Without further ado, let me introduce you to some wacky champagne pairings that will show how well it holds up to some of the world’s strongest foods. The caveat here is that the use of the word “champagne” is totally wrong, I’m actually referring to sparkling wines as well, including cava and even prosecco, but Google thinks the word champagne is cooler. Therefore, there!

champagne and chili

Undoubtedly one of those bizarre perfect pairings that will leave you speechless… although I don’t recommend throwing yourself out of the bottle of Dom Perignon 1998! I tried a great value cava, Paul Cheneau Cava Brut, with my favorite red and black bean soyrizo chili. The spiciness of the soyrizo is cooled by the acidity of the champagne. Plus, a fruity cava brings out the sweetness of the red beans in the chili bowl. This pairing will have you running and telling all your friends, in fact, I stole this idea from Rick Martinez at West Street Wine Bar in Reno, NV.

champagne and bacon

Bacon is a sweet meat (especially when fried with a little maple syrup). A fruity rosé champagne like Nicolas Feuillatte Brut Rose or, if you’re seriously celebrating, Armand de Brignac Ace of Spades Rose would pair well with pork belly. I figure if you’re planning on putting meat in your alcohol, why not select a $500 champagne? What does the ace of spades taste like? The aforementioned rosé wine has an extremely small and creamy bubble finesse combined with aromas of pomegranate and strawberry with a long and tingling acidity. Ace of Spades is very feminine and refined, but not too different from some of the other $90 champagnes I’ve tried. Bacon Factoid: As a vegetarian, I will never admit to “giving it up”, I just avoid it.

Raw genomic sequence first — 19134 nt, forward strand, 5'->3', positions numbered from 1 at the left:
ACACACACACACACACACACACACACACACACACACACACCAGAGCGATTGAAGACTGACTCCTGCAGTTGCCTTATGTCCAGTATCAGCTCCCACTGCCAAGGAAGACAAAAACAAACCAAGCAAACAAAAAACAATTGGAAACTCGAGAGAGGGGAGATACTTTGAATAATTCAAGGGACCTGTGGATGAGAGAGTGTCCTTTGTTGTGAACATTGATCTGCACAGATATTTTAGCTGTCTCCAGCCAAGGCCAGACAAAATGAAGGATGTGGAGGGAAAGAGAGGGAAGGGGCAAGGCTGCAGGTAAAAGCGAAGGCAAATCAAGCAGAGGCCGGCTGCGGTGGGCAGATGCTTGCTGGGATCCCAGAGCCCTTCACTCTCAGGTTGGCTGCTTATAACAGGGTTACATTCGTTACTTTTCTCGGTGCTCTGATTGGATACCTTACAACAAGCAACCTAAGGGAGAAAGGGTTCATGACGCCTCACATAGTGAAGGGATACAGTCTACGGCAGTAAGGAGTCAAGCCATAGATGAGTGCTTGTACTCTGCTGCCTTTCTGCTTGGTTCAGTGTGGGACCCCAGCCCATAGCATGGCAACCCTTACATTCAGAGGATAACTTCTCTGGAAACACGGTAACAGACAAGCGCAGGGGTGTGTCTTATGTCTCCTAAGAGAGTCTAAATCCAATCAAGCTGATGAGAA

champagne and oysters

Oysters often leave the taste of what seems like the whole ocean in your mouth. And the wet and salty taste of the ocean is horrible to pair with wine, this is where our friend, champagne, comes to the rescue. The Veuve Clicquot Yellow Label is my go-to oyster pairing because the acidity and purity of the flavors wash away all the dirty taste of the ocean. I’d also happily down Egly-Ouriet, a grower’s champagne. East Coast people have nothing for oysters. British Columbia has the best: Shigoku, Kuushi and Royal Miyagi. They are fighting words.

champagne and salad

The salad is extremely difficult to pair with most wines because of the bitter flavors from the green leaves and the high acidity of the dressing. Bitterness is one of those traits that cannot be combined together (ie bitter + bitter), it overwhelms the tongue’s bitter sensors and masks other tastes. High-acid foods will make a low-acid wine taste limp. For a salad with a vinaigrette, a prosecco, such as Riondo Prosecco or a demi-sec/extra-dry champagne, will offer bright, fruity flavors. Extra Dry is an interesting dilemma, it’s actually sweeter than brut, but don’t complain about the mislabeling, tell the French.

champagne and fries

Champagne is the soda of alcohol, so it’s great with fried foods. Since fried food is advocated in all kinds of dining establishments, simply select your champagne based on the quality of the fried food you’re about to eat. Ruinart Blanc de Blancs would make me very happy with those corn fritters at Gilt in NYC. Gruet Brut, a sparkling wine from New Mexico, would quench my thirst after eating a stack of In-N-Out potato chips.

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